Europe prophecies: slouching from Versailles?

Paul Hilder
30 January 2003

#1 - 23.01.2003
Where are we going?

‘TURNING and turning in the widening gyre
The falcon cannot hear the falconer;
Things fall apart; the centre cannot hold;
Mere anarchy is loosed upon the world,
The blood-dimmed tide is loosed, and everywhere
The ceremony of innocence is drowned;
The best lack all conviction, while the worst
Are full of passionate intensity.’

This was an Irish–European prophecy, written by W.B. Yeats in 1919 – weeks after the end of the Great ‘old European’ War, weeks before the Treaty of Versailles. Today, as the blood-dimmed tide continues to gather, are Europeans the best, then, Americans or Arabs the worst? Is this continent of ours trumpeting lack of conviction? Where do we – not you or I, but we – want to go?

Those of us who are Europeans: do we know what that will mean, this century, for us and for everyone else?

Those of you who come under the heading of ‘everyone else’: stay around for the ride.

If you want to think of a little part of yourself as European, that’s fine by me.

If you’re American, you can even throw popcorn at the screen.

#2 – 24.01.2003
Two heads – singing harmony, or discord?

This week, Versailles again. Momentous too. France and Germany rededicated their friendship treaty on its fortieth anniversary. A careful but passionate intensity was in the air, though champagne was off the menu in sensitivity to Germany’s economic woes. Seated on Empire chairs, Schröder and Chirac announced joint initiative after initiative.

The world – those who noticed – reeled. They had been reeling for several days, since the announcements began. French and German ministers will attend one another’s cabinet meetings, and they plan dual citizenship for the French living in Germany, and vice versa. Are two countries starting to become one?

Often termed the ‘motor of Europe’, at least when their gears mesh, they chose for the venue of their remarriage the palace marched on by thousands of starving men and women in the French Revolution of 1789: Versailles. From there, the citizens took their king back to Paris; their Convention beheaded him four years later.

Today, a new and very different Convention is at work: in Brussels, where 104 politicians, including representatives of each European country, sit twice a month to argue the fine print of tomorrow’s Europe; fine print which, after more erasures and rewritings, will provide a blueprint for the future running of the continent.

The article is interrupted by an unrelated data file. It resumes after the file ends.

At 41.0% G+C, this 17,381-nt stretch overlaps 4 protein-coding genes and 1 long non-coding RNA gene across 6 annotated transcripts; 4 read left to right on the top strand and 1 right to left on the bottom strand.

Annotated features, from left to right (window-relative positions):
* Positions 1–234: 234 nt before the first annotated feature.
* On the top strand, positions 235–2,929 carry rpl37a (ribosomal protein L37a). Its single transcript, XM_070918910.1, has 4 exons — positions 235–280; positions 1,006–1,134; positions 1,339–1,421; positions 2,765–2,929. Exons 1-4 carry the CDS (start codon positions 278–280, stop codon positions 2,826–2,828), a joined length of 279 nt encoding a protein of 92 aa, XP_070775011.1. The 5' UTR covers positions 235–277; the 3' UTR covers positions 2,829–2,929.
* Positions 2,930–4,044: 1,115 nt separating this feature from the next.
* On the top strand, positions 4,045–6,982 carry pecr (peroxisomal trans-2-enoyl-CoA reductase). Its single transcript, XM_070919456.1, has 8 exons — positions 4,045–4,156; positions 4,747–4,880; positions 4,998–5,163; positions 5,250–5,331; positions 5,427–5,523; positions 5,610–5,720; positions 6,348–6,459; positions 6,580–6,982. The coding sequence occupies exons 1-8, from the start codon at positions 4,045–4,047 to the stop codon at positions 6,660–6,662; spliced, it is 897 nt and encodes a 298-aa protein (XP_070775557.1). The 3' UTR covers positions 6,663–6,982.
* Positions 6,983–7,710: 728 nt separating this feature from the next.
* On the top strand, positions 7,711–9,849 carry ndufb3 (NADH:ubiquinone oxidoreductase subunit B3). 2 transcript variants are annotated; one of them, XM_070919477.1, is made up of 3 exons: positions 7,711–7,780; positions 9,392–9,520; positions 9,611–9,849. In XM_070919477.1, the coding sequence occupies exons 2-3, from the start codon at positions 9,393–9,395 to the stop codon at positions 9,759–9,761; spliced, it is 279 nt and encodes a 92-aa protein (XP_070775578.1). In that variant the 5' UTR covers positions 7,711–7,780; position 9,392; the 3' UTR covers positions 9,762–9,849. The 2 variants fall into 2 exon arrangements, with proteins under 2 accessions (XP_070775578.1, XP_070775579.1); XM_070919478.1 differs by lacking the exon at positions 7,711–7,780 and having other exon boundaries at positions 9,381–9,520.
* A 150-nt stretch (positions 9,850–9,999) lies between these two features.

Can it be any more important? Can it be any more boring? This is not Philadelphia, as several convention delegates have said; the assembled company must trawl through the messy compromises of the past fifty years. But the story is heating up.

The Franco–German announcement that reverberated loudest first around the continent was directed last week to this Convention on the Future of Europe, in advance of an expected showdown on the balance of power.

The battle lines were drawn. Who would lead Europe into the future?

The French wanted a new, powerful, long-term President of the Council for the nation states – a single telephone number for Bush and his Kissingers to call.

The Germans wanted a newly legitimate President of the European Commission championing the European common interest, elected by the Parliament or even, eventually, the people of Europe. (This idea bears a more federal halo.)

Now they have thrashed out their differences and decided who should lead us.

Le roi est mort. Vive les deux rois!

According to the Franco–German proposal, we will get both Presidents; yes, at once.

Le Monde, and Charles Grant (arguably the originator of the barter), called it wise compromise and division of labour. One of Grant’s trustees, corporate chieftain and former Irish–European Commissioner Peter Sutherland (who has debated globalisation with us on openDemocracy) called it dangerous nonsense.

What do you think? ‘Classic Euro-fudge’, or ‘statesman-like negotiation’? Or do you – with the old German social-democratic chancellor Helmut Schmidt in Le Monde – believe the Franco–German motor no longer exists, that this is a form of ‘auto-intoxication’?

What did the Convention say? With a clash of cymbals, the big nation states came behind the French and Germans: the UK and Spain as if choreographed, the Italians more cautiously.

But in their mid-January session intended to resolve the institutional architecture, the Convention majority supported the German proposal for the Parliament to elect the Commission President, and were sceptical about the French’s appointed President of the Council, who might threaten the Commission and Parliament as well as the small countries’ chances for a turn at the top.

Chairman Valéry Giscard d’Estaing ended the session without conclusions, save that there was a consensus for ‘maintaining the institutional balance’, and that the discussion should continue next month. His tight timescale (to conclude the Convention by June this year) is already slipping.

Then, Giscard came close to arguing in Le Figaro for the opposite; in favour of the Council Presidency, he criticised an elected Commission President as dangerously political. (As if to be apolitical were not dangerous, or Europe were apolitical; as if there were no danger in Giscard politics….)

Europe’s constitutional Convention is coming to the crunch. Its study sessions and working groups are almost over, and appearances of easy consensus are tumbling, to reveal the real remaining differences, intellectual arguments and power plays.